Posts: 1,386 Add as FriendChallenge to a DebateSend a Message 12/18/2015 11:13:11 AMPosted: 1 year agoAt 12/18/2015 11:00:42 AM, tejretics wrote:@EvidenceAlso, in case you misinterpreted my Post 3, I was saying quantum fluctuations are *not* ex nihilo. :Yes, I understand, which is why I mentioned Dr. Krauss.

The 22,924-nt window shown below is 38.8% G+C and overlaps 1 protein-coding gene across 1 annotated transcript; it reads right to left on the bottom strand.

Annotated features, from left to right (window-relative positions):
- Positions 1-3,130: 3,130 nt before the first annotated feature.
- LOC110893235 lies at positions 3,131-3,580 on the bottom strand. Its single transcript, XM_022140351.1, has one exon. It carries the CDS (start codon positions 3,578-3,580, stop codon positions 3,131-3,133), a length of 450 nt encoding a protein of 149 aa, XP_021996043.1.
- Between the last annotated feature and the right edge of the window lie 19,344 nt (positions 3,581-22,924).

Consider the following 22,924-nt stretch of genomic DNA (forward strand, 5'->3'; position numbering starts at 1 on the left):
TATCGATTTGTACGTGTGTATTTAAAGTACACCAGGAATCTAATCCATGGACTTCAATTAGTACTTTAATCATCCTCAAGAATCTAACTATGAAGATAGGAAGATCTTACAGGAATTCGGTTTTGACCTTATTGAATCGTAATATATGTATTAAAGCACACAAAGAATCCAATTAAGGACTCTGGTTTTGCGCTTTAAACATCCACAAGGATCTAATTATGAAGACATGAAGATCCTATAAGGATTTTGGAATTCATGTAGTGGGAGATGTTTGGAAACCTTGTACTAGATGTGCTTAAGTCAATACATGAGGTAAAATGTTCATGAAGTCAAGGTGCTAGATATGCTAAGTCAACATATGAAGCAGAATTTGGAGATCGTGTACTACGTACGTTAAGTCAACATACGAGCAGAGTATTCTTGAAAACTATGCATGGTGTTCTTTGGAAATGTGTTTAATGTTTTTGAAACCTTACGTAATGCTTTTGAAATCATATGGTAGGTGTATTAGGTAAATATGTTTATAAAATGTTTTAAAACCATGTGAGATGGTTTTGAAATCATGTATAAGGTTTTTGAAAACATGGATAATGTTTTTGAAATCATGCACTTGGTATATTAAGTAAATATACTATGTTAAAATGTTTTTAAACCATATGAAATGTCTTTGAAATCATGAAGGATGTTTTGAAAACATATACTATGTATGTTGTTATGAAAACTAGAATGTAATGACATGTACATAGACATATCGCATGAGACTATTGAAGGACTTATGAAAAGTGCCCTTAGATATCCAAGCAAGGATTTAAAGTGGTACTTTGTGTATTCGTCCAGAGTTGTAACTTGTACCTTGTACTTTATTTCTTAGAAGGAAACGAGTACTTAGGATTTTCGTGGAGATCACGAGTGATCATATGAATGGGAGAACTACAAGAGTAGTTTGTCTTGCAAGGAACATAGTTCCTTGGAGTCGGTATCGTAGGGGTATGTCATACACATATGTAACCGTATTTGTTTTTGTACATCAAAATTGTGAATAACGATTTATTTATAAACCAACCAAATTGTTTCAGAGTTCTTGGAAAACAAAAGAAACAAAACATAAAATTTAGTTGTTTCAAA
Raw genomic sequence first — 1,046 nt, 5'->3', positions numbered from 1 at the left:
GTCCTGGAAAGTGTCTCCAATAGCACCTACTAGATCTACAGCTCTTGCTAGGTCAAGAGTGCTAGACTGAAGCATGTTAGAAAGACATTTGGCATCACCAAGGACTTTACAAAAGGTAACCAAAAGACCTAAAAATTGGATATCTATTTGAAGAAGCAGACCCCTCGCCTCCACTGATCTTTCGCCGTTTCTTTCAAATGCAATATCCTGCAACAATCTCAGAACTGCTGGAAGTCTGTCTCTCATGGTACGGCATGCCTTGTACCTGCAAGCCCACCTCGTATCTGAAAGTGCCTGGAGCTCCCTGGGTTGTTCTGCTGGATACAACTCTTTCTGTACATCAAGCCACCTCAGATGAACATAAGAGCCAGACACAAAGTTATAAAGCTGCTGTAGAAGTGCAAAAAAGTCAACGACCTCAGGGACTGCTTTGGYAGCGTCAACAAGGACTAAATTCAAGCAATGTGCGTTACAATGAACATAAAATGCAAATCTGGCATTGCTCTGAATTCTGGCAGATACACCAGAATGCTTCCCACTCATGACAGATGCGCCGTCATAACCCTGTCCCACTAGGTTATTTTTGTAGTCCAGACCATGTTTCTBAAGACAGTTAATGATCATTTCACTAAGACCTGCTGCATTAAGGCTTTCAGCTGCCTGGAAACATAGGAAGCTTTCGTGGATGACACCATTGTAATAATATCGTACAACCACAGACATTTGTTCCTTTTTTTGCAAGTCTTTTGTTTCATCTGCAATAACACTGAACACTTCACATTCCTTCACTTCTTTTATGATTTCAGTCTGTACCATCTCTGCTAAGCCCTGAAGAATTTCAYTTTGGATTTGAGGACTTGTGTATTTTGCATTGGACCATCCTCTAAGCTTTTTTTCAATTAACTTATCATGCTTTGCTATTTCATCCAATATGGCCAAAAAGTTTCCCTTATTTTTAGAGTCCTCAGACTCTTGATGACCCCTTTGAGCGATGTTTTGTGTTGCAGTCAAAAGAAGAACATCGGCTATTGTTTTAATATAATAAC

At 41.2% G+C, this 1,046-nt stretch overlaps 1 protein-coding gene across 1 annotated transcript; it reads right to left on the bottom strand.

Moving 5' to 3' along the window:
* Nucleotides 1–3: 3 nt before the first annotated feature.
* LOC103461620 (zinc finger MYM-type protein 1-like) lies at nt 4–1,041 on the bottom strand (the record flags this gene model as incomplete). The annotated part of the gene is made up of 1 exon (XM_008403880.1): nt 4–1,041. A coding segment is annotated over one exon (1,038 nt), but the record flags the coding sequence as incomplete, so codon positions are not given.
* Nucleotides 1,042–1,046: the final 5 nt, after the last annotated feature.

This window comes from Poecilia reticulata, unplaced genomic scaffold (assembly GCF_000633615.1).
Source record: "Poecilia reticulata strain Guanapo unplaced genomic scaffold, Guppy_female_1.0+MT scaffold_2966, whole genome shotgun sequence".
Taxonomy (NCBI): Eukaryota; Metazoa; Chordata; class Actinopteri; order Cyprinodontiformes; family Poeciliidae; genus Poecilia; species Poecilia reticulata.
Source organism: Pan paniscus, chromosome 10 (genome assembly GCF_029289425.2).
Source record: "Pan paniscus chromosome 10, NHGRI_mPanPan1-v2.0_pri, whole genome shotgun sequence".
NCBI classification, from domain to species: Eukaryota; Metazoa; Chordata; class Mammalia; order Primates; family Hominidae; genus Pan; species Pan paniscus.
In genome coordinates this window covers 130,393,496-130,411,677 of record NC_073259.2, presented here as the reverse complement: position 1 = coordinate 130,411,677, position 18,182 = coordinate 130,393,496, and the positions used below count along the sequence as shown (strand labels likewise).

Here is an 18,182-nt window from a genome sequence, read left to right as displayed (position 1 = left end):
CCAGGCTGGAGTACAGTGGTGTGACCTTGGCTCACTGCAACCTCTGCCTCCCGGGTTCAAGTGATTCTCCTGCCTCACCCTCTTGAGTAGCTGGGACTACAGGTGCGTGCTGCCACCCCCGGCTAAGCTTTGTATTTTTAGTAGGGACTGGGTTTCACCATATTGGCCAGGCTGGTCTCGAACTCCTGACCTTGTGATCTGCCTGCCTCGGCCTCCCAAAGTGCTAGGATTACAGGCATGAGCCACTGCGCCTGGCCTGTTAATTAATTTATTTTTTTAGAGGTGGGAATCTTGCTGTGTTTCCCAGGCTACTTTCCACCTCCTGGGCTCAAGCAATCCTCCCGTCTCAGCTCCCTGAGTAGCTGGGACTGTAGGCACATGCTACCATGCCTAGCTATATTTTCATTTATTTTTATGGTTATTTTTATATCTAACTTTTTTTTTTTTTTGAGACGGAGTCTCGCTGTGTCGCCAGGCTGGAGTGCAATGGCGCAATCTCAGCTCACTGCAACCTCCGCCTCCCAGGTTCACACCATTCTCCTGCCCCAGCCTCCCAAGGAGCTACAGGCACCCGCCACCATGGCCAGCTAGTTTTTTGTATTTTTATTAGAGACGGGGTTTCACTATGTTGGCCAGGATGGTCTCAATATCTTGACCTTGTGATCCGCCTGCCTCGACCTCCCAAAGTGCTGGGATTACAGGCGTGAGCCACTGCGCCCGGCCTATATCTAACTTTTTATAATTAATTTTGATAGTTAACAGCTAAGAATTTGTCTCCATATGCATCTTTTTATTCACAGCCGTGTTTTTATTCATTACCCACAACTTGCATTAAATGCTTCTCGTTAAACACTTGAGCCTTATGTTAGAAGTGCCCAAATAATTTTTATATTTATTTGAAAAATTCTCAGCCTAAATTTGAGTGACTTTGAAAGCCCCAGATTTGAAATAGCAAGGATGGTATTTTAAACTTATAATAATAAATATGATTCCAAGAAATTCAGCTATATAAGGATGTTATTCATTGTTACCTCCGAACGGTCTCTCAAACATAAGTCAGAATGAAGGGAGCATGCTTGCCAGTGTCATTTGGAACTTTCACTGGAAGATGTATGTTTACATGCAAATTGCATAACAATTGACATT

Posts: 1,386 Add as FriendChallenge to a DebateSend a Message 12/18/2015 11:45:00 AMPosted: 1 year agoAt 12/18/2015 10:59:40 AM, tejretics wrote:At 12/18/2015 10:54:26 AM, Evidence wrote:At 12/18/2015 10:19:56 AM, tejretics wrote:This post is definitely true. A virtual particle is hardly an example of "ex nihilo." :Do you mean ex nihilo as in the definition:ex ni"hi"loadverbformaladverb: ex nihiloout of nothing."the fashioning of life ex nihilo by God"Because Dr. Lawrence Krauss claims he can create a universe out of nothing with no problems at all!?Yeah, Krauss' argument is nonsense -- which is the essence of the OP, anyhow.That's better than Georges Lemaitre hearing a Big-Bang at the moment of the universes creation!"Big Bang" wasn't named by Lemaitre. It was named by Fred Hoyle, a proponent of the Steady State model, in 1949. It's an inaccurate name, since all the Big Bang theory claims is that (1) the universe has a homogeneous background radiation, (2) the universe was once in a high-density state, and (3) the universe is expanding. :(1) With a traditional optical telescope, the space between stars and galaxies (the background) is completely dark. However, a sufficiently sensitive radio telescope shows a faint background glow, almost exactly the same in all directions, that is not associated with any star, galaxy, or other object.I mean claiming this 'faint background' glow as proof of "looking 13.75 billion years back in time" is kind of far fetched don't you think?Look, how big is our universe?A. may be infinitely big.Could that 'background glow' be "trillions upon trillions of stars at a distance that 'look' like a faint background glow? I mean we could generate that in a computer, have trillions of dots move away, which decreases sensitivity till it looks like a faint cloud, right? Just as we see the faint cloud of our galaxy with the naked eye. But once you become a Believer in the Big-bang story, you start interpreting things based on your belief, right? Before you know it, you are (general you) spending billions of dollars on LHC's believing you will create a Big-bang by reducing particles to their minutest size, .. or whatever other (back up) story they have on hand!?(2) the universe was once in a high-density stateYes, if you believe the universe is expanding(3) the universe is expandingWhich means the universe was once in a high-density stateDoesn't it seem to you that this whole BB-story is based on circular reasoning? But then all religions are based on circular reasoning; it couldn't be trillions of stars at a distance, instead, it's left over gasses from the Big-bang.Find an unusual dried up jaw-bone of a pig, .. hey, it's the missing-link. Before you know it, a book is out with full illustration on how this mutating chimp/human looked like, and full in-detail stories on what it ate, how it died, why it died, etc.